National Museum of the Marine Corps has Landmark Groundbreaking

National Museum of the Marine Corps by Fentress Architects

Quantico Virginia (March 27, 2015) – Designed by Fentress Architects, the National Museum of the Marine Corps broke ground for its new $50 million expansion. Phase I of the museum was inspired by the famous Joe Rosenthal photograph of the flag rising at Iwo Jima, and opened its doors in 2006 to critical acclaim.  The Museum had a record breaking half a million visitors in the first 10 months. Curtis Fentress, Principal in Charge of Design at Fentress Architects said “This new addition will facilitate the museum telling the complete story of the men and women of the United States Marine Corps as they have helped shape the history of the U.S. and the world.” The new addition to the museum will expand gallery spaces to include the Gulf Wars through the Global War on Terror. In addition to the expanded “era” galleries, the museum will include a 350-seat giant screen theater, an expanded education suite, a Marine Sports Hall of Fame, Marine Corps Combat Art Gallery, and a Medal of Honor exhibit.

“The National Museum of the Marine Corps is a world-class institution that has stood as a place of reverence and remembrance for our Marine Corps community, and it has served as an educational institution for more than three million visitors from around the world.” said Lt. Gen. Robert R. Blackman, Jr., President and CEO of the Marine Corps Heritage Foundation. “The Marines who have served since 1976 have made an indelible mark on the history of our Marine Corps, the nation, and our world. They have earned their place in this extraordinary museum.”

Museum visitors are now seeing the first sign of construction, as a temporary wall to separate the construction activities is being erected in the museum’sLeatherneck Gallery. The museum expansion will make way for the 120,000-square-foot addition. Construction of the physical space is expected to be finished in 2017. The first of the new artifacts will be installed beginning in 2016, and all new galleries and exhibits will be complete by 2020.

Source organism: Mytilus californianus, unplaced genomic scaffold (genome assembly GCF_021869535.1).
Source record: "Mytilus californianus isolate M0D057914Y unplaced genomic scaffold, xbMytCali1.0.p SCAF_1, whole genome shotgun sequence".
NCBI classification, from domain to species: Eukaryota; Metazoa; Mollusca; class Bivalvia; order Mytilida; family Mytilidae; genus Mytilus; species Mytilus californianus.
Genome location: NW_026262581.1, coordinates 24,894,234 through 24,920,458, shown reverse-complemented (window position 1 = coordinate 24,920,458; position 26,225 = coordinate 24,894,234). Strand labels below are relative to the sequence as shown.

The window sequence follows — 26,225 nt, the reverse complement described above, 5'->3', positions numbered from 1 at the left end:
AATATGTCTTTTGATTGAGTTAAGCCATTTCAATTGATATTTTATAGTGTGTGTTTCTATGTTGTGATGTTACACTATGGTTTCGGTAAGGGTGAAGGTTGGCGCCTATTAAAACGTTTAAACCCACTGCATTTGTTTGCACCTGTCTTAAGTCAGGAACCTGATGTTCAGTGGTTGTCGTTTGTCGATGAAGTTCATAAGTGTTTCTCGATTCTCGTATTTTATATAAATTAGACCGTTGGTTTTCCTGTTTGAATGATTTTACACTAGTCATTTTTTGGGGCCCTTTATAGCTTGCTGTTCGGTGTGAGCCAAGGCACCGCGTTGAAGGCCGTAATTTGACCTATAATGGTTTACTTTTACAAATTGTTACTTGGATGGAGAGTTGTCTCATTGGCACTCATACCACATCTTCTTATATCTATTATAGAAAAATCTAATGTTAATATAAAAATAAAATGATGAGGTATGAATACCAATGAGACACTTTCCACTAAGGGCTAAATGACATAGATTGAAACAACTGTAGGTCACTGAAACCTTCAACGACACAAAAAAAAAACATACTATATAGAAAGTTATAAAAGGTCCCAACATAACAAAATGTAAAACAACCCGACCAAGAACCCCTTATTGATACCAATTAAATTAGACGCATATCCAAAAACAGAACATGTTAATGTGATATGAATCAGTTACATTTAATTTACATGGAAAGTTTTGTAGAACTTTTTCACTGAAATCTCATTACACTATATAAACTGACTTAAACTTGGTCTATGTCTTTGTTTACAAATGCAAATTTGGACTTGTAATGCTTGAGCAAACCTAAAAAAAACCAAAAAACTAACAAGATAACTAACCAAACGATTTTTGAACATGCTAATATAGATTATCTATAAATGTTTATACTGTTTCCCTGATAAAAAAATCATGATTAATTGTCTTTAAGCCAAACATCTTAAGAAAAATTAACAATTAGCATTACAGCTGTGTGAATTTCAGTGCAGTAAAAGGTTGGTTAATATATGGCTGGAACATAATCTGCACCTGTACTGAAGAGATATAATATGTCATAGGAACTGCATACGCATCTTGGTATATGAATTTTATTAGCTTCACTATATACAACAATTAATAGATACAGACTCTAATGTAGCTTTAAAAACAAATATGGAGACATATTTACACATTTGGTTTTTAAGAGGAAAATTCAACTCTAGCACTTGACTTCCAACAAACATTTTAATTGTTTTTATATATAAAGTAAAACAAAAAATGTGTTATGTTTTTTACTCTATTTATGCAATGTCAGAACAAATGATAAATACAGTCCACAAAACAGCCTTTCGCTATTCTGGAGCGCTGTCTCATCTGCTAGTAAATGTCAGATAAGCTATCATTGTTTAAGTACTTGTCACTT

The first artifacts added as part of the expansion will be among the most dramatic. A World War II SBD Dauntless dive-bomber will be hung from the museum’s soaring glass ceiling above the existing Tarawa display. A tableau featuring a Vietnam-era Sikorsky UH-340D helicopter will also be added. In 2017, the giant-screen theater will open and feature a spectacular film about the celebrated history of the Marine Corps with a focus on the modern day Marine.

The Global War on Terror gallery will tell the latest chapter of Marine Corps history following the attacks of September 11, 2001. Along with the Gulf War gallery, these two galleries will feature an impressive collection of large artifacts, including an AAV7A1 amphibious vehicle, M198 howitzer, an M60A1 tank, MAT-V mine-resistant vehicle and Bell UH-1N Huey helicopter. Some of the smaller, yet powerfully symbolic artifacts will include an oil-soaked Marine Corp flag from Desert Storm, election ballots from Iraq, gear worn by Women (or Female?)Marines whose critical role during Operation Iraqi Freedom and Operation Enduring Freedom marked historic firsts for the Marine Corps, and the rifle carried by Navy Cross recipient Sgt. Rafael Peralta.